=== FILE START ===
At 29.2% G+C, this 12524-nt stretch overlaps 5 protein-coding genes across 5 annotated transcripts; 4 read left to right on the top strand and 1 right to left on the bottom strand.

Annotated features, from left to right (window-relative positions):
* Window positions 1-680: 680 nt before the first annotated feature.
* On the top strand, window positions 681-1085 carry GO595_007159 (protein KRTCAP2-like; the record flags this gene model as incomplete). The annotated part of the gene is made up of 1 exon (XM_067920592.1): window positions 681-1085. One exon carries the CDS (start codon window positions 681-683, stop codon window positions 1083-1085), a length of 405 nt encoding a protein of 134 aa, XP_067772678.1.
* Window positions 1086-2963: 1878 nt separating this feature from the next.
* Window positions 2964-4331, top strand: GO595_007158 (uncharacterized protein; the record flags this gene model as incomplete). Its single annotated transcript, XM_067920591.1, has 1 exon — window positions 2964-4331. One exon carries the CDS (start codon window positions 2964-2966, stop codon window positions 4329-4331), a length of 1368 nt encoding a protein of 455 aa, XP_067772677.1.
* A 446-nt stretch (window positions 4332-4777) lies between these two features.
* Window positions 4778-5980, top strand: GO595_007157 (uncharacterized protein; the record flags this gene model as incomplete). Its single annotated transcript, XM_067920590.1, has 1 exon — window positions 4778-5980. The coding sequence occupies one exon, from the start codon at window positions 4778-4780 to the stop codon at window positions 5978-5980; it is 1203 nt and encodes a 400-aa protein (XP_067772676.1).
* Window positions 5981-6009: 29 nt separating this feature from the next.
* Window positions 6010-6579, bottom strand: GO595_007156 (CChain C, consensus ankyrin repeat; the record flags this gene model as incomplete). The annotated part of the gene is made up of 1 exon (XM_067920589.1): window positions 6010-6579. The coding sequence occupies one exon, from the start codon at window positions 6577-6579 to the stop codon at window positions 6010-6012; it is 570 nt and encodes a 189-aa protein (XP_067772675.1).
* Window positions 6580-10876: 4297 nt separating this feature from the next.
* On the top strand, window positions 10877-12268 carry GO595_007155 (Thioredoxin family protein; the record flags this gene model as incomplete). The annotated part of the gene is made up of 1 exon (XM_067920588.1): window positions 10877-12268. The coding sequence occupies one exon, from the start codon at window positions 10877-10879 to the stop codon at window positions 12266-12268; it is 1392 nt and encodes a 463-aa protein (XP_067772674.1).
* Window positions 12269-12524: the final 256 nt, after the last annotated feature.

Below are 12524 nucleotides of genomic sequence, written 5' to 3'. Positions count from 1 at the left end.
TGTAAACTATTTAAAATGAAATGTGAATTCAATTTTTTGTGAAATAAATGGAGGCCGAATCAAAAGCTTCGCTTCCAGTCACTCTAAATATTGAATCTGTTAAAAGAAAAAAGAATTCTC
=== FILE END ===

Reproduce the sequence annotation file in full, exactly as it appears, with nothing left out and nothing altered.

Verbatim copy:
At 29.2% G+C, this 12524-nt stretch overlaps 5 protein-coding genes across 5 annotated transcripts; 4 read left to right on the top strand and 1 right to left on the bottom strand.

Annotated features, from left to right (window-relative positions):
* Window positions 1-680: 680 nt before the first annotated feature.
* On the top strand, window positions 681-1085 carry GO595_007159 (protein KRTCAP2-like; the record flags this gene model as incomplete). The annotated part of the gene is made up of 1 exon (XM_067920592.1): window positions 681-1085. One exon carries the CDS (start codon window positions 681-683, stop codon window positions 1083-1085), a length of 405 nt encoding a protein of 134 aa, XP_067772678.1.
* Window positions 1086-2963: 1878 nt separating this feature from the next.
* Window positions 2964-4331, top strand: GO595_007158 (uncharacterized protein; the record flags this gene model as incomplete). Its single annotated transcript, XM_067920591.1, has 1 exon — window positions 2964-4331. One exon carries the CDS (start codon window positions 2964-2966, stop codon window positions 4329-4331), a length of 1368 nt encoding a protein of 455 aa, XP_067772677.1.
* A 446-nt stretch (window positions 4332-4777) lies between these two features.
* Window positions 4778-5980, top strand: GO595_007157 (uncharacterized protein; the record flags this gene model as incomplete). Its single annotated transcript, XM_067920590.1, has 1 exon — window positions 4778-5980. The coding sequence occupies one exon, from the start codon at window positions 4778-4780 to the stop codon at window positions 5978-5980; it is 1203 nt and encodes a 400-aa protein (XP_067772676.1).
* Window positions 5981-6009: 29 nt separating this feature from the next.
* Window positions 6010-6579, bottom strand: GO595_007156 (CChain C, consensus ankyrin repeat; the record flags this gene model as incomplete). The annotated part of the gene is made up of 1 exon (XM_067920589.1): window positions 6010-6579. The coding sequence occupies one exon, from the start codon at window positions 6577-6579 to the stop codon at window positions 6010-6012; it is 570 nt and encodes a 189-aa protein (XP_067772675.1).
* Window positions 6580-10876: 4297 nt separating this feature from the next.
* On the top strand, window positions 10877-12268 carry GO595_007155 (Thioredoxin family protein; the record flags this gene model as incomplete). The annotated part of the gene is made up of 1 exon (XM_067920588.1): window positions 10877-12268. The coding sequence occupies one exon, from the start codon at window positions 10877-10879 to the stop codon at window positions 12266-12268; it is 1392 nt and encodes a 463-aa protein (XP_067772674.1).
* Window positions 12269-12524: the final 256 nt, after the last annotated feature.

Below are 12524 nucleotides of genomic sequence, written 5' to 3'. Positions count from 1 at the left end.
TGTAAACTATTTAAAATGAAATGTGAATTCAATTTTTTGTGAAATAAATGGAGGCCGAATCAAAAGCTTCGCTTCCAGTCACTCTAAATATTGAATCTGTTAAAAGAAAAAAGAATTCTC